Yield Curve

In this Excel Library video, we take a limited amount of bond yield information, and then extrapolate and interpolate from this a good-fitting yield curve which covers all the ‘potential’ rates in-between.

We do this using the Nelson-Siegel-Svensson method, via the Excel data tool, Solver, and minimise residual error squares to create a believable yield curve, despite a lack of complete information.

The main Nelson-Siegel-Svensson block of code used in this video can be copied from the section below:

=(Beta1)+
(Beta2*((1-EXP(-A2/Lambda1))/(A2/Lambda1)))+
(Beta3*((((1-EXP(-A2/Lambda1))/(A2/Lambda1)))-
(EXP(-A2/Lambda1))))+
(Beta4*((((1-EXP(-A2/Lambda2))/(A2/Lambda2)))-
(EXP(-A2/Lambda2))))

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In today’s lecture, we examine the ‘special’ yield curve known as the ‘riskless’ yield curve and how we define it and its terms.

Once we have this special yield curve defined, we then talk about credit spreads, which are essentially the difference in yields between bonds of the same maturity, particularly as compared to the riskless yield curve.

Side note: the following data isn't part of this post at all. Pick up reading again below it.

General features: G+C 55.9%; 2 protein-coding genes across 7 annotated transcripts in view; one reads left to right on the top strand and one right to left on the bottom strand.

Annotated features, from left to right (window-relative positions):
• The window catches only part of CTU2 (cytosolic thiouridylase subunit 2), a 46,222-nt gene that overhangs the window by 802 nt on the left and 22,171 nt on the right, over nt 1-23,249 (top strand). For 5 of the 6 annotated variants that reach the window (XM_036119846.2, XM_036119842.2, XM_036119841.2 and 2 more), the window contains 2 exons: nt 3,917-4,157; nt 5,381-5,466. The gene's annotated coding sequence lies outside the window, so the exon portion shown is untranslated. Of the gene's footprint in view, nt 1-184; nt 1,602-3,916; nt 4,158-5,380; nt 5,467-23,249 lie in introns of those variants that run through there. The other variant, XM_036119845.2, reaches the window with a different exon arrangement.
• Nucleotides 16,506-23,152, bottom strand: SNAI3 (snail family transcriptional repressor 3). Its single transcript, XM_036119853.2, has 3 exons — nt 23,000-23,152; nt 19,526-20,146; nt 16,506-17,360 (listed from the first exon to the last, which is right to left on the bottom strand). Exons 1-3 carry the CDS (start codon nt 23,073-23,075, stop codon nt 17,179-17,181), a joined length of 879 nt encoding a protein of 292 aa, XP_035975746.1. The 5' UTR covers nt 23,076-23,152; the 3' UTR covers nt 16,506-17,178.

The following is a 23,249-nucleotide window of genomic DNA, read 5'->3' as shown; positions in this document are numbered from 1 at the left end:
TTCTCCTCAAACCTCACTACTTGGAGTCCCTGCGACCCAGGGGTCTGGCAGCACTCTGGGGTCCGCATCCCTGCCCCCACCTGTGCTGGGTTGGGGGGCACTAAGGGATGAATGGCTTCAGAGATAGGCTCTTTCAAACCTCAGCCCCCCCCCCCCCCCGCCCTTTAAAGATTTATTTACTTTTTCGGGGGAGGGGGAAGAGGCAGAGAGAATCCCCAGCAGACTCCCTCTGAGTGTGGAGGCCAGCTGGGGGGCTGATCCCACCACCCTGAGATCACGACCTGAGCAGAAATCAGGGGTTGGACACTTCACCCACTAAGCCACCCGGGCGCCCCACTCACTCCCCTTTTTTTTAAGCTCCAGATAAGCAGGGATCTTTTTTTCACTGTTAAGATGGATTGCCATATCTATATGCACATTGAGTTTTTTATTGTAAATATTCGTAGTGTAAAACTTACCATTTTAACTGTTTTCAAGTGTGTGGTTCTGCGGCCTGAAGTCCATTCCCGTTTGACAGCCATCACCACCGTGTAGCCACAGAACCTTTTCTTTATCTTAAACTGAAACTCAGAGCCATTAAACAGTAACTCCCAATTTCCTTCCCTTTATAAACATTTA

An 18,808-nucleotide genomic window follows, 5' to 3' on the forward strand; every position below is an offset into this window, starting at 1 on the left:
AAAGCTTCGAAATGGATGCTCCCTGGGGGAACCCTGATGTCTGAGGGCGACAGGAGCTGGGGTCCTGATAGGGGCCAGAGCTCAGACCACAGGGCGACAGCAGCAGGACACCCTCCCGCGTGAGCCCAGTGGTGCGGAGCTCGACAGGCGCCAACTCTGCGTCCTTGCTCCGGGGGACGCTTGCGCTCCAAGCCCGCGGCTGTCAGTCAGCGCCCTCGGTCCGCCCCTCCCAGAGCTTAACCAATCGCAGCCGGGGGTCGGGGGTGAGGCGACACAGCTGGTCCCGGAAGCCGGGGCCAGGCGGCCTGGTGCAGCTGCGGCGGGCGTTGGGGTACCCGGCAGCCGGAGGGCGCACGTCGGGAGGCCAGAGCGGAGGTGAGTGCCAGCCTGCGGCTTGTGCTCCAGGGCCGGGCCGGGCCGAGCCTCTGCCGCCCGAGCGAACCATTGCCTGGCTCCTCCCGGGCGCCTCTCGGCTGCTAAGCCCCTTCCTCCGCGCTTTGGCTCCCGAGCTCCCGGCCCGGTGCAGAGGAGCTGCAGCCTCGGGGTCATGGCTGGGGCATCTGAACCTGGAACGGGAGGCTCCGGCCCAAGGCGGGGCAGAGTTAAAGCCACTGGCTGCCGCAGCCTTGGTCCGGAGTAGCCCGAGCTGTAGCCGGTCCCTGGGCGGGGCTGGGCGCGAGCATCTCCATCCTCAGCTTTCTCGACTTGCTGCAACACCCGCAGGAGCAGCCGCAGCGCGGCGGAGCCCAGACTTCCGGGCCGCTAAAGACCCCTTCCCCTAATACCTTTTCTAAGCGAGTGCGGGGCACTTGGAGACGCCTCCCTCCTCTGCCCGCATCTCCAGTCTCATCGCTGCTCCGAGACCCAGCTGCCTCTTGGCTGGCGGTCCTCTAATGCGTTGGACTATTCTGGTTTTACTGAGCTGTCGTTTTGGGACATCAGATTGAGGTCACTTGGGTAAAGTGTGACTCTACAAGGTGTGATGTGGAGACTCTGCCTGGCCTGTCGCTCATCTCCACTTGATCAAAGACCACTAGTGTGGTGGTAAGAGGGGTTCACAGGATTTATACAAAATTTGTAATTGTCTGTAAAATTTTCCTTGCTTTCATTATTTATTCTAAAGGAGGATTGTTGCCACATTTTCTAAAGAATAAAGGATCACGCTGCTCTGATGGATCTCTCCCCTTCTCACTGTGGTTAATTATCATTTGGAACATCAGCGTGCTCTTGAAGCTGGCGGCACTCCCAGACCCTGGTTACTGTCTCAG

The full YouTube playlist of Securities Investment 101 lecture videos can be found by clicking here.

Please read our disclaimer.

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The Inverted Yield Curve, Lecture 016, Securities Investment 101

June 19, 2013

In this lecture we describe the inverted yield curve and how it differs from the normal yield curve. Before we get to that, we explain the strategy of ‘riding the yield curve’ and then why the inverted yield curve is such a dangerous thing when riding the yield curve. We explain why the inverted yield […]

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The Yield Curve, Lecture 015, Securities Investment 101

June 17, 2013

In this lecture, we introduce the yield curve, which lies at the base of most cashflow trading. We explain liquidity preference theory, which determines the typical ‘standard’ shape of the yield curve, and how risk and reward, measured by credit risk and opportunity risk, create the standard yield curve. It must be noted, however, that […]

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